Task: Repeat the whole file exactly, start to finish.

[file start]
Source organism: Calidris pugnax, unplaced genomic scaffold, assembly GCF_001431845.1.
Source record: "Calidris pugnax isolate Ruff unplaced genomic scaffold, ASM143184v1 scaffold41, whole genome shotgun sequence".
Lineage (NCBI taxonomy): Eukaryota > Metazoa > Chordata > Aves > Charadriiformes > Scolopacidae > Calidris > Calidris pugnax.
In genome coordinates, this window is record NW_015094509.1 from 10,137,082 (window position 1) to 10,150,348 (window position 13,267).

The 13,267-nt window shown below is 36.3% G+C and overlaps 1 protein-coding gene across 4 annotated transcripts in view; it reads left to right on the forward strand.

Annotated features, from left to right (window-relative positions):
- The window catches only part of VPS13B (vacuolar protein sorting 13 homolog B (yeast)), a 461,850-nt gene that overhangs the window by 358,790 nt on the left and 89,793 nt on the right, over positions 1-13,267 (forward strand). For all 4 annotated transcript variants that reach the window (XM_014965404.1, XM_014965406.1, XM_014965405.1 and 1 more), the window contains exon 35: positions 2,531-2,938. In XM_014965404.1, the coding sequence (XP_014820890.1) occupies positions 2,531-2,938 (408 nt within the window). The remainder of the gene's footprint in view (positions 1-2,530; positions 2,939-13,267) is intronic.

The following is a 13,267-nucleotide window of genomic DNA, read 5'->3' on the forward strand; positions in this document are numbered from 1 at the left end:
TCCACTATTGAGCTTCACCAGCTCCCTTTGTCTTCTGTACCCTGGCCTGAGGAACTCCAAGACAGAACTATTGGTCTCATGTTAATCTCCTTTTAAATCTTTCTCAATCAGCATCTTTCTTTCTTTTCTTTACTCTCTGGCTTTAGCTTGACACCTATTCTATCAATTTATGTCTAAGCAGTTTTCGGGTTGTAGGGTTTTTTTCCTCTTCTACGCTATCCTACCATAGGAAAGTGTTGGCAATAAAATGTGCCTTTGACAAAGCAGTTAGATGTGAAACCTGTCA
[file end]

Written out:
Source organism: Calidris pugnax, unplaced genomic scaffold, assembly GCF_001431845.1.
Source record: "Calidris pugnax isolate Ruff unplaced genomic scaffold, ASM143184v1 scaffold41, whole genome shotgun sequence".
Lineage (NCBI taxonomy): Eukaryota > Metazoa > Chordata > Aves > Charadriiformes > Scolopacidae > Calidris > Calidris pugnax.
In genome coordinates, this window is record NW_015094509.1 from 10,137,082 (window position 1) to 10,150,348 (window position 13,267).

The 13,267-nt window shown below is 36.3% G+C and overlaps 1 protein-coding gene across 4 annotated transcripts in view; it reads left to right on the forward strand.

Annotated features, from left to right (window-relative positions):
- The window catches only part of VPS13B (vacuolar protein sorting 13 homolog B (yeast)), a 461,850-nt gene that overhangs the window by 358,790 nt on the left and 89,793 nt on the right, over positions 1-13,267 (forward strand). For all 4 annotated transcript variants that reach the window (XM_014965404.1, XM_014965406.1, XM_014965405.1 and 1 more), the window contains exon 35: positions 2,531-2,938. In XM_014965404.1, the coding sequence (XP_014820890.1) occupies positions 2,531-2,938 (408 nt within the window). The remainder of the gene's footprint in view (positions 1-2,530; positions 2,939-13,267) is intronic.

The following is a 13,267-nucleotide window of genomic DNA, read 5'->3' on the forward strand; positions in this document are numbered from 1 at the left end:
TCCACTATTGAGCTTCACCAGCTCCCTTTGTCTTCTGTACCCTGGCCTGAGGAACTCCAAGACAGAACTATTGGTCTCATGTTAATCTCCTTTTAAATCTTTCTCAATCAGCATCTTTCTTTCTTTTCTTTACTCTCTGGCTTTAGCTTGACACCTATTCTATCAATTTATGTCTAAGCAGTTTTCGGGTTGTAGGGTTTTTTTCCTCTTCTACGCTATCCTACCATAGGAAAGTGTTGGCAATAAAATGTGCCTTTGACAAAGCAGTTAGATGTGAAACCTGTCA